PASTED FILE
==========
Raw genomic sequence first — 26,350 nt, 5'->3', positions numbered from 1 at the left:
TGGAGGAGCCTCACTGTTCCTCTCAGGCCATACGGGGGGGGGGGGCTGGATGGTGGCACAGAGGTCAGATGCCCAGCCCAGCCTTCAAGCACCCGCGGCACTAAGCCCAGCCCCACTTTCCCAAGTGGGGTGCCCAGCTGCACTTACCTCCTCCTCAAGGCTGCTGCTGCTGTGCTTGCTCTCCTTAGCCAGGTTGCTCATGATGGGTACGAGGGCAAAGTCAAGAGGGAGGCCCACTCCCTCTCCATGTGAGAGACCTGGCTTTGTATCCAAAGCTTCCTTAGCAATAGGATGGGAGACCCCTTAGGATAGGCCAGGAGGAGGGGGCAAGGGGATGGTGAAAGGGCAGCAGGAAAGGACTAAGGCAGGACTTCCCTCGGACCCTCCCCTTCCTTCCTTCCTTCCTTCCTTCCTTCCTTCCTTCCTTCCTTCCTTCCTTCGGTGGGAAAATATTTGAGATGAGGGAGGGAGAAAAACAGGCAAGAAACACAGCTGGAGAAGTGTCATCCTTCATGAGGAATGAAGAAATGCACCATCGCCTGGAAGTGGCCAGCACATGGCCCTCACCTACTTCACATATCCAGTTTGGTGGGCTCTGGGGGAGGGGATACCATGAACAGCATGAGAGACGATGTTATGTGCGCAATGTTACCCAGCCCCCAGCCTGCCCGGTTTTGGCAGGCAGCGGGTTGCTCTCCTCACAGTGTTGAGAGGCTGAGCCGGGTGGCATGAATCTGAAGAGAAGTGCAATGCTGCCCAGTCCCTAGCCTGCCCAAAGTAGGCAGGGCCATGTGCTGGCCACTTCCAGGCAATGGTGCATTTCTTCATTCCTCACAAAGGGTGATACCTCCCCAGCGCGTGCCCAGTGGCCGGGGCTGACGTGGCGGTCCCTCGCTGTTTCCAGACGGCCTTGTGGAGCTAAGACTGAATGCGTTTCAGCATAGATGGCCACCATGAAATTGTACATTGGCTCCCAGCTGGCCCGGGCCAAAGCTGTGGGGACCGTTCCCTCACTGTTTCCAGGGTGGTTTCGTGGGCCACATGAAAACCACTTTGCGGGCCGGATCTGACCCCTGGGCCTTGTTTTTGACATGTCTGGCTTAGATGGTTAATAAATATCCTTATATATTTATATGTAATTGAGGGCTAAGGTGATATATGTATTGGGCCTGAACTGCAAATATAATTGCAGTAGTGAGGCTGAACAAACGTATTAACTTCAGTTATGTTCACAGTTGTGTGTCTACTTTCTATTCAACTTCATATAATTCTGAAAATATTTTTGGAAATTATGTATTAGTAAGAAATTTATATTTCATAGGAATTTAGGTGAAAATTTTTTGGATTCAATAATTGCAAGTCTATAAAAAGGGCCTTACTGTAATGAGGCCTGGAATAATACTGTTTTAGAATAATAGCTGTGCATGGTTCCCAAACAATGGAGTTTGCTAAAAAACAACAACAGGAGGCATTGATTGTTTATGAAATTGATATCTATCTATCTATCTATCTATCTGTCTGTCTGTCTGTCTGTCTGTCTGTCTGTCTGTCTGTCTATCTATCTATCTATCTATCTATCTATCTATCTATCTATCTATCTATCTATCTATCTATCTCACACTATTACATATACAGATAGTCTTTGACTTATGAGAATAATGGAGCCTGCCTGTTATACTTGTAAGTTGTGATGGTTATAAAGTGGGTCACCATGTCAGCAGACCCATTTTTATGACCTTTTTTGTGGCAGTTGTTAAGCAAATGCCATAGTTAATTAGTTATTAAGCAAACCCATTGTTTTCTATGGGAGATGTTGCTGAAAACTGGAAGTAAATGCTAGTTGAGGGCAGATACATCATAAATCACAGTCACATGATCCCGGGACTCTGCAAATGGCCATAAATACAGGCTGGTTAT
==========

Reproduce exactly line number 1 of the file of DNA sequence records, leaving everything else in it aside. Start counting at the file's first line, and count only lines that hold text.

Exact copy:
Raw genomic sequence first — 26,350 nt, 5'->3', positions numbered from 1 at the left: